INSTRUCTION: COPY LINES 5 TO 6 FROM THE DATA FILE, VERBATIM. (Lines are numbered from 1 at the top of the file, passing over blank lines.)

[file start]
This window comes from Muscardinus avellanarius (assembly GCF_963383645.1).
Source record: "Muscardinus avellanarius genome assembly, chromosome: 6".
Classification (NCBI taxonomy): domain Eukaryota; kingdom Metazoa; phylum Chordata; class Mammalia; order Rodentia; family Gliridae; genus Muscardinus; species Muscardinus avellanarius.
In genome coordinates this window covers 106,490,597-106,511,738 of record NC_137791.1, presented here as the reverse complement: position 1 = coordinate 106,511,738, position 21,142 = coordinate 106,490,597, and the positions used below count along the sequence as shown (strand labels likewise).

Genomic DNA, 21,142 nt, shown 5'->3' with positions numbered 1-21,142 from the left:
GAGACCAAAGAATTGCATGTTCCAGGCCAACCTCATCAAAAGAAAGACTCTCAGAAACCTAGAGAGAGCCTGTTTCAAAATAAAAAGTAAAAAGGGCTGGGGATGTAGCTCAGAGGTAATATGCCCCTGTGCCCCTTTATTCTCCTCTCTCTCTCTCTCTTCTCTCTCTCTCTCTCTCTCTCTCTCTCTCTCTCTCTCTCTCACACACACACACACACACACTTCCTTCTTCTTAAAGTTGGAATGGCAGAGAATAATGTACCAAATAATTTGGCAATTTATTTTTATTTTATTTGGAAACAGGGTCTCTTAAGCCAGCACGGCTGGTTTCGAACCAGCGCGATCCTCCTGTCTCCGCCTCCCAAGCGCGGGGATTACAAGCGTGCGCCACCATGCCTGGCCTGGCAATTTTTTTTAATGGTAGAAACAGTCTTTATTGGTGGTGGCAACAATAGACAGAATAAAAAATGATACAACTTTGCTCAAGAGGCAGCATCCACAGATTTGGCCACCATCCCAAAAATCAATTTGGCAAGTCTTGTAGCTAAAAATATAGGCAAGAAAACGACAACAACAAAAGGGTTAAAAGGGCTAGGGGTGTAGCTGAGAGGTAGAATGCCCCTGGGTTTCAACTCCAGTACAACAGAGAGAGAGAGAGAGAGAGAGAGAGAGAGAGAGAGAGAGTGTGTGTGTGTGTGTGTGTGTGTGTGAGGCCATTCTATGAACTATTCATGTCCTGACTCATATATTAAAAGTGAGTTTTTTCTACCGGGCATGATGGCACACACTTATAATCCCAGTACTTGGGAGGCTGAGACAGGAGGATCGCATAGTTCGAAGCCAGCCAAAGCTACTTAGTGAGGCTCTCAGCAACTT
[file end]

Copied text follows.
Genomic DNA, 21,142 nt, shown 5'->3' with positions numbered 1-21,142 from the left:
GAGACCAAAGAATTGCATGTTCCAGGCCAACCTCATCAAAAGAAAGACTCTCAGAAACCTAGAGAGAGCCTGTTTCAAAATAAAAAGTAAAAAGGGCTGGGGATGTAGCTCAGAGGTAATATGCCCCTGTGCCCCTTTATTCTCCTCTCTCTCTCTCTCTTCTCTCTCTCTCTCTCTCTCTCTCTCTCTCTCTCTCTCTCTCACACACACACACACACACACTTCCTTCTTCTTAAAGTTGGAATGGCAGAGAATAATGTACCAAATAATTTGGCAATTTATTTTTATTTTATTTGGAAACAGGGTCTCTTAAGCCAGCACGGCTGGTTTCGAACCAGCGCGATCCTCCTGTCTCCGCCTCCCAAGCGCGGGGATTACAAGCGTGCGCCACCATGCCTGGCCTGGCAATTTTTTTTAATGGTAGAAACAGTCTTTATTGGTGGTGGCAACAATAGACAGAATAAAAAATGATACAACTTTGCTCAAGAGGCAGCATCCACAGATTTGGCCACCATCCCAAAAATCAATTTGGCAAGTCTTGTAGCTAAAAATATAGGCAAGAAAACGACAACAACAAAAGGGTTAAAAGGGCTAGGGGTGTAGCTGAGAGGTAGAATGCCCCTGGGTTTCAACTCCAGTACAACAGAGAGAGAGAGAGAGAGAGAGAGAGAGAGAGAGAGAGAGTGTGTGTGTGTGTGTGTGTGTGTGTGAGGCCATTCTATGAACTATTCATGTCCTGACTCATATATTAAAAGTGAGTTTTTTCTACCGGGCATGATGGCACACACTTATAATCCCAGTACTTGGGAGGCTGAGACAGGAGGATCGCATAGTTCGAAGCCAGCCAAAGCTACTTAGTGAGGCTCTCAGCAACTT